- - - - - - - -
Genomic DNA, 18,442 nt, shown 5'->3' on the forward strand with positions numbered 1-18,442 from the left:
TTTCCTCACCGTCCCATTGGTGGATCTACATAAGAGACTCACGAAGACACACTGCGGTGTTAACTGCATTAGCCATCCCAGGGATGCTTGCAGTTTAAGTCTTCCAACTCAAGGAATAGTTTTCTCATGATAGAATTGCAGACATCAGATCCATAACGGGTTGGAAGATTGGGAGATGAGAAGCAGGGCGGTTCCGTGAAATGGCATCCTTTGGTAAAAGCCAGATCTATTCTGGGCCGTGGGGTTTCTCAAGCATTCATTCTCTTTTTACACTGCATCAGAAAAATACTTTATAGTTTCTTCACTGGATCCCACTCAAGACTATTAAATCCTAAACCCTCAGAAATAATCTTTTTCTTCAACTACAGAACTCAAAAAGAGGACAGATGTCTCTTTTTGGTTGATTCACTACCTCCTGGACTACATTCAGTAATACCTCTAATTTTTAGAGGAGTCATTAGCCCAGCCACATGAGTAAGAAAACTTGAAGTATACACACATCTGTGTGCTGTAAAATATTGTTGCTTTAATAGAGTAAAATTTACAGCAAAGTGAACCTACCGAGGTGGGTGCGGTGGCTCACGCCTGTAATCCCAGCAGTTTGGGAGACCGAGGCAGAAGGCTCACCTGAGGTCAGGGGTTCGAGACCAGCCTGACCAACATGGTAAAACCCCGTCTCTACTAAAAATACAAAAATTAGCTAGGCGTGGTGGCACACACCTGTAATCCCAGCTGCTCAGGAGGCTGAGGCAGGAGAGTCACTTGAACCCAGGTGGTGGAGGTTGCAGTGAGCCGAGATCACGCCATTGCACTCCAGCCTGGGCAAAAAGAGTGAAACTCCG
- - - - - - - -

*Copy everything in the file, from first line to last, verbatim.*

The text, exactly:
Genomic DNA, 18,442 nt, shown 5'->3' on the forward strand with positions numbered 1-18,442 from the left:
TTTCCTCACCGTCCCATTGGTGGATCTACATAAGAGACTCACGAAGACACACTGCGGTGTTAACTGCATTAGCCATCCCAGGGATGCTTGCAGTTTAAGTCTTCCAACTCAAGGAATAGTTTTCTCATGATAGAATTGCAGACATCAGATCCATAACGGGTTGGAAGATTGGGAGATGAGAAGCAGGGCGGTTCCGTGAAATGGCATCCTTTGGTAAAAGCCAGATCTATTCTGGGCCGTGGGGTTTCTCAAGCATTCATTCTCTTTTTACACTGCATCAGAAAAATACTTTATAGTTTCTTCACTGGATCCCACTCAAGACTATTAAATCCTAAACCCTCAGAAATAATCTTTTTCTTCAACTACAGAACTCAAAAAGAGGACAGATGTCTCTTTTTGGTTGATTCACTACCTCCTGGACTACATTCAGTAATACCTCTAATTTTTAGAGGAGTCATTAGCCCAGCCACATGAGTAAGAAAACTTGAAGTATACACACATCTGTGTGCTGTAAAATATTGTTGCTTTAATAGAGTAAAATTTACAGCAAAGTGAACCTACCGAGGTGGGTGCGGTGGCTCACGCCTGTAATCCCAGCAGTTTGGGAGACCGAGGCAGAAGGCTCACCTGAGGTCAGGGGTTCGAGACCAGCCTGACCAACATGGTAAAACCCCGTCTCTACTAAAAATACAAAAATTAGCTAGGCGTGGTGGCACACACCTGTAATCCCAGCTGCTCAGGAGGCTGAGGCAGGAGAGTCACTTGAACCCAGGTGGTGGAGGTTGCAGTGAGCCGAGATCACGCCATTGCACTCCAGCCTGGGCAAAAAGAGTGAAACTCCG